Helpful Tips for Putting Up Your Christmas Lights
Usually right after Thanksgiving, you’ll start seeing Christmas lights twinkling on houses and lawns all across the world. I’ve always thought putting the lights up was fun to do because the end result is cool and it gets you into the holiday spirit. But, putting them up can be a pretty big task, especially if you don’t really know what you’re doing. Here are some tips I’ve found pretty helpful when putting my Christmas lights up.
Measure The Area You Want to Decorate
Trust me, if there is one thing I've learned over the years of putting lights up, it's to measure the area I want to decorate. I can't tell you how many times I have not gotten enough lights, and have had to go back and go through the huge crowd of holiday shoppers to get some more. If you measure your rooftop, lawn, bushes, etc, you'll not only have enough lights when it's time to go buy some, but, you will come up with some cool design ideas as you measure.
Always Check Your Lights Before You Put Them Up
This seems like common sense, but you'd be surprised how many people will do all of that work to put their lights up, then turn them on and you have bulbs that are not lighting or they are shorting out. Before you put your lights up, plug them in and see if all the bulbs are lighting up, or if there are any holes or kinks in the wiring that could short out later or even cause a fire.
Get Energy Saving Lights
Over the past few years, I've gradually switched over to LED lights and have actually seen quite a bit of savings on my electric bill. LED lights are 90% more efficient, last longer, and, since they give off little heat, you don't have to worry about something on your house or lawn bursting into flames. I will say that they are a little bit more expensive, but they look better and will save you a lot on your electric bill in the long run.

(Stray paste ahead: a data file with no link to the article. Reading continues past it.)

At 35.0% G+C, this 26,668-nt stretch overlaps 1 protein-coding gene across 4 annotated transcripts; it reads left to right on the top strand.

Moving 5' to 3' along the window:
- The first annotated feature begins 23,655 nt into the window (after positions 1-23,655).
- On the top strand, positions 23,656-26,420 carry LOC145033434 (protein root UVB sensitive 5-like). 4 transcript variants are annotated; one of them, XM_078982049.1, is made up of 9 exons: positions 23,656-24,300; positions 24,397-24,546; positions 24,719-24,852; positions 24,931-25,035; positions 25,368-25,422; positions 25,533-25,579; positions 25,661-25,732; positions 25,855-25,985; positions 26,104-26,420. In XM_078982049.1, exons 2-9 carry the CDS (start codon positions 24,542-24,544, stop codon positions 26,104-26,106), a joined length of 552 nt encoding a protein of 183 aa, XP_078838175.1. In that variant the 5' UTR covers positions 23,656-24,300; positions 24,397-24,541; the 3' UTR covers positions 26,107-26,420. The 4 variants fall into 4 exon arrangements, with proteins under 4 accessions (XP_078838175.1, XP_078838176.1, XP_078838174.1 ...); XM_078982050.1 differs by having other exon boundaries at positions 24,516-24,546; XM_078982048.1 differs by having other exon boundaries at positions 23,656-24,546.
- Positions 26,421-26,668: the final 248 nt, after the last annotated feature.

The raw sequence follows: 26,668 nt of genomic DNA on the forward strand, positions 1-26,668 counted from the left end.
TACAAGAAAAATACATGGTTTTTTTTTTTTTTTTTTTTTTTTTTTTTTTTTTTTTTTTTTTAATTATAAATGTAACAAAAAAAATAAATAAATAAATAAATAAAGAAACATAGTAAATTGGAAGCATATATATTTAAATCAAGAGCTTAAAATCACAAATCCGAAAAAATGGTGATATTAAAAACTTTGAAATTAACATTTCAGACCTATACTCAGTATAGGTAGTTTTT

Remember Safety First
Whether they were shocked after putting their lights up while plugged in, or if they fell off a ladder, hundreds of people go to the hospital each year from holiday accidents. Whether you use it inside or outside, make sure you are using your ladder correctly. I've seen people use a small ladder in the back of a pick-up truck to reach the height they needed to string up their lights. Not a good idea. Take it from old Clark Griswold in this scene from National Lampoon's Christmas Vacation.
Don't Overload Your Circuits
Each year, thousands of house fires are caused by Christmas lights that had a short in the wiring, or just simply because of someone overloading their circuits. Here's a hint, if all of the lights in your house dim when you turn your lights on, you have overloaded your circuits. No more than 1400 watts should be on a circuit. Check your Christmas lights to see how many watts they put out. Also, try not to plug too many lights in to each other. Again, safety first.
Use Landscape Net Lighting
Instead of using regular strand lighting for your bushes or trees, use net lighting and it will save you a lot of time, energy and stress. You won't have to worry about getting the strand of lights in the right place. Just get net lighting and drape it over your bushes, and you're literally done in seconds.
Getting Design Ideas
If you're not sure what kind of design you are going to do, take a drive around the neighborhood to come up with some ideas, or just simply look online. Start slow at first, and always remember you can add on later. After all, we all can't be Clark Griswold.